Acids / Bases
1. High heat capacity
2. Polarity/solvent properties
3. Density
will absorb and release a lot of heat before temperature changes
lots of chemicals dissolve easily in it
water becomes less dense when is freezes causing ice to float
When acids and bases are dissolved in water, they dissociate (separate) into ions.
Acid
- compound that has a
higher
concentration of H3O+ (H+) compared to OH- in solutions
pH between 1 and 6.9
concentration of H+
increases
as the pH
decrease
s
Base
- compound that has a
lower
concentration of H3O+ (H+) compared to OH-
pH between 7.1 and 14
concentration of H+
decreases
as the pH
increases
Just a slight change in pH can be harmful to an organism because the molecules in cells are extremely sensitive to H+ and OH-
Buffers
- compounds that
resist change
in pH; make the pH move closer to 7
accept H+ ions if the environment is too
acidic
bond with OH- if the environment is too
basic
Carbohydrates
Lipids
Proteins
Nucleic Acids
Carbohydrates contain C, H, and O with a 1:2:1 ratio of C:H:O
Building blocks - sugars
Carbs are hydrophilic - "water loving" - dissolve easily in water
Function of carbs:
1. Main energy source
2. Structural component in plant cells
Categorized based on size of molecules:
1. Monosaccharide - one sugar molecule
2. Disaccharide - two sugar molecules
3. Polysaccharide - Many sugars
a. Glucose - main energy source; used to build other molecules
b. Fructose - fruit sugar; sweeter than glucose
c. Galactose - found in dairy products and synthesized in the body where it forms part of glycolipids and glycoproteins in several tissues
d. Ribose - sugar in RNA
e. Deoxyribose - sugar in DNA
a. Sucrose - table sugar; glucose + fructose
b. Lactose - milk sugar; glucose + galactose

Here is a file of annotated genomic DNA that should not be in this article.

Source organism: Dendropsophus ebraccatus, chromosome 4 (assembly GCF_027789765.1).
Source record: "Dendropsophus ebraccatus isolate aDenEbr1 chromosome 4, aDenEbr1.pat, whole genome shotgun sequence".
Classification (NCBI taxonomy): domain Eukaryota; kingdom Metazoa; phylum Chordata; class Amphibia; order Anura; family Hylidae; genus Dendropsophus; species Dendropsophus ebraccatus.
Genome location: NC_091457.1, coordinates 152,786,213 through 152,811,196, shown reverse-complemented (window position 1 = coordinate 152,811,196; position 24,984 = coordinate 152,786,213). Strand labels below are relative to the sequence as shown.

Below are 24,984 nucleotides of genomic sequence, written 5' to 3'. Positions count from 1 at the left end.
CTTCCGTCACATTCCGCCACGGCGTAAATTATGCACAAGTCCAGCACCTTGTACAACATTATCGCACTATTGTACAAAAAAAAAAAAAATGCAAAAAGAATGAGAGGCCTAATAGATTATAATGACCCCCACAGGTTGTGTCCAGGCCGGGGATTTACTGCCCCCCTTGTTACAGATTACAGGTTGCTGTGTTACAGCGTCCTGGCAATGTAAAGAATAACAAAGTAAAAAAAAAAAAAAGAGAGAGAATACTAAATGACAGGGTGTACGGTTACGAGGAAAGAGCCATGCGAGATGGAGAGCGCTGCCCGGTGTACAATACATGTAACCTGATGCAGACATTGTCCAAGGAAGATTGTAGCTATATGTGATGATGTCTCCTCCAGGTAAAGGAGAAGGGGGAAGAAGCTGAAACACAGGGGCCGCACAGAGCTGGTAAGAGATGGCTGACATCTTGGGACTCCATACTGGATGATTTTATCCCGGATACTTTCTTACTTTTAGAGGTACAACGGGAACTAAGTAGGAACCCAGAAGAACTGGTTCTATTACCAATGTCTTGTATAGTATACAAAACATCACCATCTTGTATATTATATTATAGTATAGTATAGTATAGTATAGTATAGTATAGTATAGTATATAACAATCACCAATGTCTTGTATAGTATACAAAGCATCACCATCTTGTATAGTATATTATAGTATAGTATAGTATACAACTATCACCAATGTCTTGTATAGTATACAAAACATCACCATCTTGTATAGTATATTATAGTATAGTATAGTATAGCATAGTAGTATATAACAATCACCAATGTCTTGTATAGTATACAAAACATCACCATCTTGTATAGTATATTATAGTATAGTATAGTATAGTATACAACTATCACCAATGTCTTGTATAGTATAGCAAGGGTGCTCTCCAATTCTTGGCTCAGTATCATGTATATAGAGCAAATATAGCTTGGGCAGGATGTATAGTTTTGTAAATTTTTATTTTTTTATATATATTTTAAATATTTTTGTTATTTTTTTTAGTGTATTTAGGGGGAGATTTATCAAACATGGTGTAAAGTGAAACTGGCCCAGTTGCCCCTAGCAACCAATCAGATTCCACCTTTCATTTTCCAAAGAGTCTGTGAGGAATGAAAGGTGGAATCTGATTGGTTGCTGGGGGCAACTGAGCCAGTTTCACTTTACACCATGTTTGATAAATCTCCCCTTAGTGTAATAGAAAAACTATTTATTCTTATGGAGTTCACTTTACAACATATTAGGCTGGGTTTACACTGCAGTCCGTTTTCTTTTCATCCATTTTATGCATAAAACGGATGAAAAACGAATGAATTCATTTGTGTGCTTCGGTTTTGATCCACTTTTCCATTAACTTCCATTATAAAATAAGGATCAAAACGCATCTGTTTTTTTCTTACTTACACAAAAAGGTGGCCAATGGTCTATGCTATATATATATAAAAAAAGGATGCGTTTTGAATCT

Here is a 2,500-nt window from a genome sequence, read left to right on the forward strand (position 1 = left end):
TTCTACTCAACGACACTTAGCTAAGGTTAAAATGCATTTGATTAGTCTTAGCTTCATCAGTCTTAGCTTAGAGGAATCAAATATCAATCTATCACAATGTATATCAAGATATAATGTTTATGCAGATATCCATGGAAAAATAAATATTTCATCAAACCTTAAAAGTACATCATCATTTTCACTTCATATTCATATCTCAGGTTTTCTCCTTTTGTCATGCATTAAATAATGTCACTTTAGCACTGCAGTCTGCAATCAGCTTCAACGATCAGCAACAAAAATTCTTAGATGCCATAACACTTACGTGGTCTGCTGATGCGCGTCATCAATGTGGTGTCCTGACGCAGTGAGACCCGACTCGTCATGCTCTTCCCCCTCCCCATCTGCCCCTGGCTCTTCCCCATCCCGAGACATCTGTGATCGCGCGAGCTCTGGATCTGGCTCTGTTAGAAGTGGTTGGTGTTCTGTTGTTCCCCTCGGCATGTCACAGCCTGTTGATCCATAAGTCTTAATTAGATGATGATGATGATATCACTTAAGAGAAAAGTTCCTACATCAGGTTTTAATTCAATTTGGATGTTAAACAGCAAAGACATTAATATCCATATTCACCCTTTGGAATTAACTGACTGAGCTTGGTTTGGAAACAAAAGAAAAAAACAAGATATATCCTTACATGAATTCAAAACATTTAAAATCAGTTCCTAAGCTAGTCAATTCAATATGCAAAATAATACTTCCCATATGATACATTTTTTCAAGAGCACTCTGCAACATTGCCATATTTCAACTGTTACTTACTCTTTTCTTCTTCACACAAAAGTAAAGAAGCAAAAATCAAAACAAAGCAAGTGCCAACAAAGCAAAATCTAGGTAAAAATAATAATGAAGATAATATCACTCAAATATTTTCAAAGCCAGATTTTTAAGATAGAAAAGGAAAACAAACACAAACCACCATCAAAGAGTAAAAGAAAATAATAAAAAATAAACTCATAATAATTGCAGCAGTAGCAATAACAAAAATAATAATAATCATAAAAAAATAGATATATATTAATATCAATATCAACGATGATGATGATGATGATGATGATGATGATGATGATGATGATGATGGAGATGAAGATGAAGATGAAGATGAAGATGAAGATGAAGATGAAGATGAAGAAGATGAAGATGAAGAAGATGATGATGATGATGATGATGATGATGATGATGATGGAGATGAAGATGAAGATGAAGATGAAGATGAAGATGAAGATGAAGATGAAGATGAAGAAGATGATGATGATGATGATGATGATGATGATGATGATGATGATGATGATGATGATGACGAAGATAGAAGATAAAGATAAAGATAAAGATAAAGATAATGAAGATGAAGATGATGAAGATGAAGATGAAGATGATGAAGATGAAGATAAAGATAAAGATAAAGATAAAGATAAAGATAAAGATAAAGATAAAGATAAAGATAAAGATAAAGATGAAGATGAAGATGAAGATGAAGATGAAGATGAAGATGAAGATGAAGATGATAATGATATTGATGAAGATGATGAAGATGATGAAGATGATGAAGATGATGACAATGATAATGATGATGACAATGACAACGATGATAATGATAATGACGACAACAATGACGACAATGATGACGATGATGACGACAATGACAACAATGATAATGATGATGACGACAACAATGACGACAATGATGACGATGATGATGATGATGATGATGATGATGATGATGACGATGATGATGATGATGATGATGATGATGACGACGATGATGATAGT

c. Maltose - malt sugar; glucose + glucose
a. Cellulose - structural carbohydrate in plant cells;
most abundant carbohydrate;
composed of thousands of glucose units;
nondigestable - known as a dietary fiber
c. Glycogen - stored glucose
2 main reactions:
1. Dehydration
2. Hydrolysis
links molecules together by removing water
the process of breaking down polymers by adding HOH molecules, thus splitting the polymers
b. Starch - energy storage carbohydrate formed in plants
composed of thousands of glucose units;
dietary staple of almost every society
Lipids contain carbon, hydrogen, and oxygen
Carbon and hydrogen outnumber oxygen
Building blocks - fats (glycerol & fatty acids)
Hydrophobic - "water fearing"; do not dissolve in water; think about oil and water
Fat is stored in the body in adipose tissue
Function of Lipids:
1. long-term energy storage
2. insulation
3. protective cushion
4. basis of many steroids
Types of Lipids:
1. Triglycerides - main component of fats;
made up of a glycerol molecule jointed with 3 fatty acid chains
2. Phospholipids - composed of a polar head and 2 nonpolar tails
form cell membranes
1. Fat (saturated) - solid at room temperature
2. Oil (unsaturated) - liquid at room temperature
3. Steroids - compound that forms the basis of many hormones, vitamin D, and bile salts